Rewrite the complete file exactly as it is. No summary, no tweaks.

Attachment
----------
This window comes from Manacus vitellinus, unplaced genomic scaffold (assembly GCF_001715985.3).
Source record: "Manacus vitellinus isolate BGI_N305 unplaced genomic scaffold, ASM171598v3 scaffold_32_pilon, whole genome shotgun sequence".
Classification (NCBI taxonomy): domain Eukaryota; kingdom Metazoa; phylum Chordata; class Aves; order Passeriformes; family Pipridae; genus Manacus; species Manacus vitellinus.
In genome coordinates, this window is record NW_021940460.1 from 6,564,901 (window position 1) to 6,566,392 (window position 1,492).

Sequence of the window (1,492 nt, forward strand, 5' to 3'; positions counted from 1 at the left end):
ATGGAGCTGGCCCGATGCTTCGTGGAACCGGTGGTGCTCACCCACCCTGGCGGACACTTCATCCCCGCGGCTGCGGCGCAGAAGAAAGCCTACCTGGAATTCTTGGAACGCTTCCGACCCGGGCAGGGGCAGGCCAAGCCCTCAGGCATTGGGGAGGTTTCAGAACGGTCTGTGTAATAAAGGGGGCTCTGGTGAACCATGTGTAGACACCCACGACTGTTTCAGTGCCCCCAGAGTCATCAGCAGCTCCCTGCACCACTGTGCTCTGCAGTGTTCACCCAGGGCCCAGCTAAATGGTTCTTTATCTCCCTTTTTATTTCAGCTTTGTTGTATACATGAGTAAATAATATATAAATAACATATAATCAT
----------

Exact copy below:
This window comes from Manacus vitellinus, unplaced genomic scaffold (assembly GCF_001715985.3).
Source record: "Manacus vitellinus isolate BGI_N305 unplaced genomic scaffold, ASM171598v3 scaffold_32_pilon, whole genome shotgun sequence".
Classification (NCBI taxonomy): domain Eukaryota; kingdom Metazoa; phylum Chordata; class Aves; order Passeriformes; family Pipridae; genus Manacus; species Manacus vitellinus.
In genome coordinates, this window is record NW_021940460.1 from 6,564,901 (window position 1) to 6,566,392 (window position 1,492).

Sequence of the window (1,492 nt, forward strand, 5' to 3'; positions counted from 1 at the left end):
ATGGAGCTGGCCCGATGCTTCGTGGAACCGGTGGTGCTCACCCACCCTGGCGGACACTTCATCCCCGCGGCTGCGGCGCAGAAGAAAGCCTACCTGGAATTCTTGGAACGCTTCCGACCCGGGCAGGGGCAGGCCAAGCCCTCAGGCATTGGGGAGGTTTCAGAACGGTCTGTGTAATAAAGGGGGCTCTGGTGAACCATGTGTAGACACCCACGACTGTTTCAGTGCCCCCAGAGTCATCAGCAGCTCCCTGCACCACTGTGCTCTGCAGTGTTCACCCAGGGCCCAGCTAAATGGTTCTTTATCTCCCTTTTTATTTCAGCTTTGTTGTATACATGAGTAAATAATATATAAATAACATATAATCAT